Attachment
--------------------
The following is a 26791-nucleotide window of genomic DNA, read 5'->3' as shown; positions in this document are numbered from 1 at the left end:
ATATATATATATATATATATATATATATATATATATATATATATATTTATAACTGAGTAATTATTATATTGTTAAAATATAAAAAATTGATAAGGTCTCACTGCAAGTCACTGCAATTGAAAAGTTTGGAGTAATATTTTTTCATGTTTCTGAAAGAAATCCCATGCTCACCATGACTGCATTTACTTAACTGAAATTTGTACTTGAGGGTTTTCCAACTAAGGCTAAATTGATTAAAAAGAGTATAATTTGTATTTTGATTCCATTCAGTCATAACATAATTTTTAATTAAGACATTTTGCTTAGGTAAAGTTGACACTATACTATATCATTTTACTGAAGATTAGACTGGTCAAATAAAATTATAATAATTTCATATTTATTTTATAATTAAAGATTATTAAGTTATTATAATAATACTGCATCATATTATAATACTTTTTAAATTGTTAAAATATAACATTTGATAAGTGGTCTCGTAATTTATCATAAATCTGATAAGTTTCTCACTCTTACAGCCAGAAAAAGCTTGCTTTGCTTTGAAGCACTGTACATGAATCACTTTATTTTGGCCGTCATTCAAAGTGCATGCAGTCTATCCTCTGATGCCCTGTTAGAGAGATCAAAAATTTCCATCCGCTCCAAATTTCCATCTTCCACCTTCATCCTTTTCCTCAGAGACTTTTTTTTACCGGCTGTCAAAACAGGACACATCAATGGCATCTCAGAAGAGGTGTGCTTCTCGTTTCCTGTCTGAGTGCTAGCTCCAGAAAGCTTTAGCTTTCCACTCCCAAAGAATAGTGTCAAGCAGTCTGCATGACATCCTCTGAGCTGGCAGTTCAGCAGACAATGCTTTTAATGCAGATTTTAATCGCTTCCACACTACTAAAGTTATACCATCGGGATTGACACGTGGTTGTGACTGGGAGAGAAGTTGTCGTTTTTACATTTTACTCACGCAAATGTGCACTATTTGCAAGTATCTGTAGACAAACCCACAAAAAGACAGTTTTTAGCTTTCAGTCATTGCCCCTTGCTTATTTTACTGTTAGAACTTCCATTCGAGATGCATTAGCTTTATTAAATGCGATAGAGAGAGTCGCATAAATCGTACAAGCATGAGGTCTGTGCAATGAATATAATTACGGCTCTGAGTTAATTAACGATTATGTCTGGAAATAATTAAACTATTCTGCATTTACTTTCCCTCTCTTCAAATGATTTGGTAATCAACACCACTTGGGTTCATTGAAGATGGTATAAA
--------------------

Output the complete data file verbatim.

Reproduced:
The following is a 26791-nucleotide window of genomic DNA, read 5'->3' as shown; positions in this document are numbered from 1 at the left end:
ATATATATATATATATATATATATATATATATATATATATATATATTTATAACTGAGTAATTATTATATTGTTAAAATATAAAAAATTGATAAGGTCTCACTGCAAGTCACTGCAATTGAAAAGTTTGGAGTAATATTTTTTCATGTTTCTGAAAGAAATCCCATGCTCACCATGACTGCATTTACTTAACTGAAATTTGTACTTGAGGGTTTTCCAACTAAGGCTAAATTGATTAAAAAGAGTATAATTTGTATTTTGATTCCATTCAGTCATAACATAATTTTTAATTAAGACATTTTGCTTAGGTAAAGTTGACACTATACTATATCATTTTACTGAAGATTAGACTGGTCAAATAAAATTATAATAATTTCATATTTATTTTATAATTAAAGATTATTAAGTTATTATAATAATACTGCATCATATTATAATACTTTTTAAATTGTTAAAATATAACATTTGATAAGTGGTCTCGTAATTTATCATAAATCTGATAAGTTTCTCACTCTTACAGCCAGAAAAAGCTTGCTTTGCTTTGAAGCACTGTACATGAATCACTTTATTTTGGCCGTCATTCAAAGTGCATGCAGTCTATCCTCTGATGCCCTGTTAGAGAGATCAAAAATTTCCATCCGCTCCAAATTTCCATCTTCCACCTTCATCCTTTTCCTCAGAGACTTTTTTTTACCGGCTGTCAAAACAGGACACATCAATGGCATCTCAGAAGAGGTGTGCTTCTCGTTTCCTGTCTGAGTGCTAGCTCCAGAAAGCTTTAGCTTTCCACTCCCAAAGAATAGTGTCAAGCAGTCTGCATGACATCCTCTGAGCTGGCAGTTCAGCAGACAATGCTTTTAATGCAGATTTTAATCGCTTCCACACTACTAAAGTTATACCATCGGGATTGACACGTGGTTGTGACTGGGAGAGAAGTTGTCGTTTTTACATTTTACTCACGCAAATGTGCACTATTTGCAAGTATCTGTAGACAAACCCACAAAAAGACAGTTTTTAGCTTTCAGTCATTGCCCCTTGCTTATTTTACTGTTAGAACTTCCATTCGAGATGCATTAGCTTTATTAAATGCGATAGAGAGAGTCGCATAAATCGTACAAGCATGAGGTCTGTGCAATGAATATAATTACGGCTCTGAGTTAATTAACGATTATGTCTGGAAATAATTAAACTATTCTGCATTTACTTTCCCTCTCTTCAAATGATTTGGTAATCAACACCACTTGGGTTCATTGAAGATGGTATAAA